Woodlands, 51 km. For centuries, the fastest (and furthest) a person could travel was by horse. Then came sail, ocean-going ships, the steam engine and railroads. It was the humble bicycle that led to winged flight, thanks to the Wright Brothers. I still marvel how one can board a plane and, for the price of a decent bicycle and less than 24 hours later, be on the other side of the world - a journey that used to take months. They didn’t have jet lag then, but they’d scurvy.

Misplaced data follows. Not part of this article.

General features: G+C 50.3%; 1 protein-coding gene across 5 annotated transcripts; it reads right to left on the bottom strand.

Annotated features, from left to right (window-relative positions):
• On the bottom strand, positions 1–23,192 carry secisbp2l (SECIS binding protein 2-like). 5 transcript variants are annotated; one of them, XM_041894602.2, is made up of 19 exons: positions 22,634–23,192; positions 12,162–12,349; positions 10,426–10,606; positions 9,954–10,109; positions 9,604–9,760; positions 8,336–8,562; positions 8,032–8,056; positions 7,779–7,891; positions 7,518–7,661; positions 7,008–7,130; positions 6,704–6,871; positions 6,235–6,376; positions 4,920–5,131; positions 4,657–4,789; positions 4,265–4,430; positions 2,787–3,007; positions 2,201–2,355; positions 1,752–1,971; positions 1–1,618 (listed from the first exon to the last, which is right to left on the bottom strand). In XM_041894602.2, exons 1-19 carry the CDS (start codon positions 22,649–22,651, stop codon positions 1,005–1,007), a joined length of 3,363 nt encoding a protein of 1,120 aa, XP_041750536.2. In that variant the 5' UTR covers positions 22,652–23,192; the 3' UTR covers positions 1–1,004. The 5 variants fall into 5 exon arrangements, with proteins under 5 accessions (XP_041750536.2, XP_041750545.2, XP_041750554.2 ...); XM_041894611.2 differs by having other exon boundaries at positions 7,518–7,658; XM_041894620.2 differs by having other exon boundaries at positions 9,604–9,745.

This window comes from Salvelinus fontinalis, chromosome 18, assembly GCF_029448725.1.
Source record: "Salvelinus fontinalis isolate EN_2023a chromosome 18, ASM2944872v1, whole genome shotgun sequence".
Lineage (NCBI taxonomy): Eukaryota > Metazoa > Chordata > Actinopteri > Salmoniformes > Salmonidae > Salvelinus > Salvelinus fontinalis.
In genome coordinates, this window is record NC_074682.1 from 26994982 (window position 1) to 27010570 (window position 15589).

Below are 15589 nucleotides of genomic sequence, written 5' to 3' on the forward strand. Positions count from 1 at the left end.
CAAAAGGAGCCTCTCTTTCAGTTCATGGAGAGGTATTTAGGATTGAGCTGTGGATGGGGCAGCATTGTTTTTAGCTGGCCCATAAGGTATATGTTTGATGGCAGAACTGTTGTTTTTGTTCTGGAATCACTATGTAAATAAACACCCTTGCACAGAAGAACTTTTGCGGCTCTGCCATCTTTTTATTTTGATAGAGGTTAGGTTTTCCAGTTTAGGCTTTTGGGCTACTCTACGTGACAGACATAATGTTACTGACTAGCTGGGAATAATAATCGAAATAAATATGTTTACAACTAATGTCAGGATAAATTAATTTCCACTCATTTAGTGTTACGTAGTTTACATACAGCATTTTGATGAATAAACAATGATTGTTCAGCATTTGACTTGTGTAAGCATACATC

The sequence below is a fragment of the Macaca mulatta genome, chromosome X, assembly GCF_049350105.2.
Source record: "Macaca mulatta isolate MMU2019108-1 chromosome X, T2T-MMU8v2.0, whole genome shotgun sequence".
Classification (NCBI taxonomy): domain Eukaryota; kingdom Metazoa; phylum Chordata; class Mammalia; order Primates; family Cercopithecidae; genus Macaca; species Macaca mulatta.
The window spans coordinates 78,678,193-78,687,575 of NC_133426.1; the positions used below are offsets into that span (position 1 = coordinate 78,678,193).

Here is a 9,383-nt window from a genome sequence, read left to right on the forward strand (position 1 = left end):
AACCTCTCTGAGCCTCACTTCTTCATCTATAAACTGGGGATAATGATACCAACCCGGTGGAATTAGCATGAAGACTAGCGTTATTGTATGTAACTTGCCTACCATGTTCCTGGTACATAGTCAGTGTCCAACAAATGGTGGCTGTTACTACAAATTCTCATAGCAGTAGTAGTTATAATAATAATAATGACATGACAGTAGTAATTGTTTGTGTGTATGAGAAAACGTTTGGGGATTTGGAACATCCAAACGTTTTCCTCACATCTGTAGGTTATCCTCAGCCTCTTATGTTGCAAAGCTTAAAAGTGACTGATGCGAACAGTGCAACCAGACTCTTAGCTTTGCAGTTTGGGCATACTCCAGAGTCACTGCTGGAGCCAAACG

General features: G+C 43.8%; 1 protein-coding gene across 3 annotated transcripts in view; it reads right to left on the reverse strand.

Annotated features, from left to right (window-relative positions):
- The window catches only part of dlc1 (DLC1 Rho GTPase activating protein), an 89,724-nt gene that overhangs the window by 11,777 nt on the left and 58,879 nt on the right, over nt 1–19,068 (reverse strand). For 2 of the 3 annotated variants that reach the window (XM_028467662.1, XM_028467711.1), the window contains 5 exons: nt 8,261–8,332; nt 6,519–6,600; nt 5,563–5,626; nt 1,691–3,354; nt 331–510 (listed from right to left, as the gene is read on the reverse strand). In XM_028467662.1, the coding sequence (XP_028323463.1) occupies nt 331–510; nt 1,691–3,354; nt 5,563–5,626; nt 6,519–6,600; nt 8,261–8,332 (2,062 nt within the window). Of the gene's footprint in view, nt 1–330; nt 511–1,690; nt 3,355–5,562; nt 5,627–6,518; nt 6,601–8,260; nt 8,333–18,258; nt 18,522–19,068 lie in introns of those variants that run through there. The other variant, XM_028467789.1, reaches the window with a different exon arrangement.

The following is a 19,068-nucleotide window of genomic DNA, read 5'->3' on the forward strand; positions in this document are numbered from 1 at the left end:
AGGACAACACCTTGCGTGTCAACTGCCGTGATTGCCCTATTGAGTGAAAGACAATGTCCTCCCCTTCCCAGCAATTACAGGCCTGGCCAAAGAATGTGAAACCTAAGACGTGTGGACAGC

As I cycle today, trying to catch the sun to recover from jetting across 17 time zones, I see flashing light on a traffic police motorbike, a car by the side of the road at a Y junction, a mangled road bike on the kerbside grass. No sign of the cyclist. A sheepish-looking man, presumably the driver, stands there. Presumably, the cyclist was going straight but the driver wanted to turn into the slip road. If only he’d driven like a sheep instead of a rampaging bull that sent a cyclist to hospital. Good thing pilots don’t usually fly like that.